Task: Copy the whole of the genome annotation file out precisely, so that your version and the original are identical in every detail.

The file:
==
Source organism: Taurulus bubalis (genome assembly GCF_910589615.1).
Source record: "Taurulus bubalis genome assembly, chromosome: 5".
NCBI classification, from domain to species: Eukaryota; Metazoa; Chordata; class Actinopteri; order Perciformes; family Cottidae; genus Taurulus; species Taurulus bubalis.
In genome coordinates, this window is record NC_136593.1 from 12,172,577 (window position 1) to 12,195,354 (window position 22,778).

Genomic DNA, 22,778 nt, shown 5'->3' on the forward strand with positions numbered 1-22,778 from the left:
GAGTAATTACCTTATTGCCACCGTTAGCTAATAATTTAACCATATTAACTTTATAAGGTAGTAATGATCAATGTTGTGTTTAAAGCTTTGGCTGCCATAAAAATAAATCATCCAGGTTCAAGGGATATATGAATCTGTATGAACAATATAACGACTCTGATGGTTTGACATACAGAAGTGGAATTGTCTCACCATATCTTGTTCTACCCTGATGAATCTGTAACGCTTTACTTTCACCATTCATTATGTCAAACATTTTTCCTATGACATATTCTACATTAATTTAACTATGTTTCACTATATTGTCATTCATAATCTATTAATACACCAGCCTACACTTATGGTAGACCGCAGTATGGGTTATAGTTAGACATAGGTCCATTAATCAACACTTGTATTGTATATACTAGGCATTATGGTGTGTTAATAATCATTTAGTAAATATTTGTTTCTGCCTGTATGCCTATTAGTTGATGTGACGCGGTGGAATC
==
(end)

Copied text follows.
Source organism: Taurulus bubalis (genome assembly GCF_910589615.1).
Source record: "Taurulus bubalis genome assembly, chromosome: 5".
NCBI classification, from domain to species: Eukaryota; Metazoa; Chordata; class Actinopteri; order Perciformes; family Cottidae; genus Taurulus; species Taurulus bubalis.
In genome coordinates, this window is record NC_136593.1 from 12,172,577 (window position 1) to 12,195,354 (window position 22,778).

Genomic DNA, 22,778 nt, shown 5'->3' on the forward strand with positions numbered 1-22,778 from the left:
GAGTAATTACCTTATTGCCACCGTTAGCTAATAATTTAACCATATTAACTTTATAAGGTAGTAATGATCAATGTTGTGTTTAAAGCTTTGGCTGCCATAAAAATAAATCATCCAGGTTCAAGGGATATATGAATCTGTATGAACAATATAACGACTCTGATGGTTTGACATACAGAAGTGGAATTGTCTCACCATATCTTGTTCTACCCTGATGAATCTGTAACGCTTTACTTTCACCATTCATTATGTCAAACATTTTTCCTATGACATATTCTACATTAATTTAACTATGTTTCACTATATTGTCATTCATAATCTATTAATACACCAGCCTACACTTATGGTAGACCGCAGTATGGGTTATAGTTAGACATAGGTCCATTAATCAACACTTGTATTGTATATACTAGGCATTATGGTGTGTTAATAATCATTTAGTAAATATTTGTTTCTGCCTGTATGCCTATTAGTTGATGTGACGCGGTGGAATC